A number of walking trails traverse the dune and wetland habitats and afford excellent bird-watching; the park is a bird migration hot spot in spring and fall. The 1.5-mile moderately rated Sandbanks Dunes Trail meanders through fragile dune habitat and skirts several pannes, rare wetland habitats that support myriad wildlife species and unusual flora.
Point Petre Wildlife Conservation Area, an exceptional area for bird-watching, features a long pebble beach where you can swim off flat limestone ledges. Sandbanks Provincial Park provides countless opportunities for on-the-water recreation with boating and fishing on the East and West Lake for yellow pickerel, smallmouth and largemouth bass, northern pike and various pan fish. Although there are no formal canoe routes at Sandbanks, the Outlet River is ideal for those just learning to canoe and who wish to explore the marsh habitat. Sandbanks is famous for its three expansive sandy beaches that are deemed among the best in Canada; Outlet and Sandbanks beaches have shallow waters and gradual drop-offs that are ideal for families, but beware that Dunes Beach has a steep drop-off and is not recommended for children.
Party in Prince Edward County
Famed nationwide for its superb sparkling wines, wine tasting is one of the county’s most popular activities. In May, Terroir on the Move is a showcase for the region’s acclaimed wineries, offering participants a passport to visit six participating wineries.
Throughout June and July, the Arts in the County festival is Eastern Ontario’s leading art exhibition, with more than 2,000 juried works of art by local artists. In August, the Prince Edward County Jazz Festival draws some of Canada’s leading jazz musicians to perform against the stunning backdrop of the region’s wine country.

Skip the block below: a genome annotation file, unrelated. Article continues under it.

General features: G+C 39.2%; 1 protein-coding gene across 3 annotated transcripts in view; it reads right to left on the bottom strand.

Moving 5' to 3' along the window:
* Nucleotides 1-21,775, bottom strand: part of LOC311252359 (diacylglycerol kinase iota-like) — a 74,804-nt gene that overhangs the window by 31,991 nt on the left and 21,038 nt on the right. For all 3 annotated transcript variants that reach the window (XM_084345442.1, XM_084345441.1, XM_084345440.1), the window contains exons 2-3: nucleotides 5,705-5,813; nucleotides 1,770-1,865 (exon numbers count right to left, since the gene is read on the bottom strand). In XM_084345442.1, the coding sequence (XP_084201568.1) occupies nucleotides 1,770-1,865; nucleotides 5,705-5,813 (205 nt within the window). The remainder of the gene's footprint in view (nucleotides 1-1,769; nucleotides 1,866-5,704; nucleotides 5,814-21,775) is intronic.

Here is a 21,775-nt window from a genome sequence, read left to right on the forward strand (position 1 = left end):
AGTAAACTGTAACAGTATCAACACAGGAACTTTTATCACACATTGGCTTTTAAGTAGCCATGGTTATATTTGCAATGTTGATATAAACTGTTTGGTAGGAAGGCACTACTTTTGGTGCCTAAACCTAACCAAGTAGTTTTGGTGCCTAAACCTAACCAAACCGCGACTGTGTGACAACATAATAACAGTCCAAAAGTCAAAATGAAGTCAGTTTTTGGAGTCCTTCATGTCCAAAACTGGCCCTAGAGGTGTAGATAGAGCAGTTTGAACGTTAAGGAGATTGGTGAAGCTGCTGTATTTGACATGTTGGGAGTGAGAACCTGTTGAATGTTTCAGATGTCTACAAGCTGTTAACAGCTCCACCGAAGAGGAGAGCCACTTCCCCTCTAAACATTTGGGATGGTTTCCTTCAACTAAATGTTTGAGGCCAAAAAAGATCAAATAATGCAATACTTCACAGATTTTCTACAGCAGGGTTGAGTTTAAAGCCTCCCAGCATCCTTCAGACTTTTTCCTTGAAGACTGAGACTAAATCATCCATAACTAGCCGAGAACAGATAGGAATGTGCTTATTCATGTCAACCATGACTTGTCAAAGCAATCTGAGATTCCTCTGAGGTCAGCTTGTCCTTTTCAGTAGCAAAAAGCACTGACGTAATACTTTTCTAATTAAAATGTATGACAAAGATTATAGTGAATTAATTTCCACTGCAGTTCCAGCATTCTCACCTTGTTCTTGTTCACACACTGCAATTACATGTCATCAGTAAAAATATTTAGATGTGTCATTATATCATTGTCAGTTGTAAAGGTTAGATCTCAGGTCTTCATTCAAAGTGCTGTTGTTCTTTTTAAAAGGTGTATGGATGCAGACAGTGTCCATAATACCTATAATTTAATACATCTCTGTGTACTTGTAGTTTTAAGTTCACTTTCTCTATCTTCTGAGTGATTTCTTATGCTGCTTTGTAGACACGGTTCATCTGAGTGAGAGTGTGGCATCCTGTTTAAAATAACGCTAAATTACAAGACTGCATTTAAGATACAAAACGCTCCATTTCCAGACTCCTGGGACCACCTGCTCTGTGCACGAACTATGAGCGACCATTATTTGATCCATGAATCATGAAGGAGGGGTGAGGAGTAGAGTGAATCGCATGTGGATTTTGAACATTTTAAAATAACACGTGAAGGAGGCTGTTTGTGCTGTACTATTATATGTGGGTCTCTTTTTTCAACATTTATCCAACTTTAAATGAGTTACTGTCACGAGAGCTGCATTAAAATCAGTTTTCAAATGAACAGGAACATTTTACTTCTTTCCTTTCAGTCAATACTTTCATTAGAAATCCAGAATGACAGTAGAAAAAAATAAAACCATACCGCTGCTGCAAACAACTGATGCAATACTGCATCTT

For an insight into the region’s fascinating history, take a drive along the Loyalist Parkway (Highway 33), stretching 62 miles from Trenton, along Lake Ontario, to Kingston. The historic parkway retraces the steps of the British Loyalists who settled here after fleeing the Revolutionary War. One of Picton’s historic and natural treasures, Macaulay Heritage Park highlights local history through its collection of 19th-century buildings, including a carriage house, church and delightful heritage gardens. Learn the histories of early residents who thrived in the area.
Is the beach calling for you? Check out a lakeside town that has over seven miles of sand, stunning sunsets and warm summer temperatures. Discover endless windsurfing, waterskiing and swimming. Dip your toes in the sand and feel the breeze. As a bonus, this stunning beach is considered part of Canada’s No. 1 freshwater beach community. Pack your beach chairs; roll up your shirt sleeves and head on over to Sauble Beach on Lake Ontario in Canada.
Hot in Huron
Sauble Beach is located on the eastern shore of Lake Huron in the southern end of the Bruce Peninsula in Ontario. You can get there on Ontario Highway 10 outside of Toronto or take the coastal Ontario Highway 21, which connects with Interstate 94 in Detroit. This route follows the lakeshore the whole way to Sauble Beach, dishing out stunning scenery along the way. The beach’s location on the eastern shore of the lake means spectacular sunsets over the shimmering water is the norm. Bring your camera to the beach about an hour before the sun drops.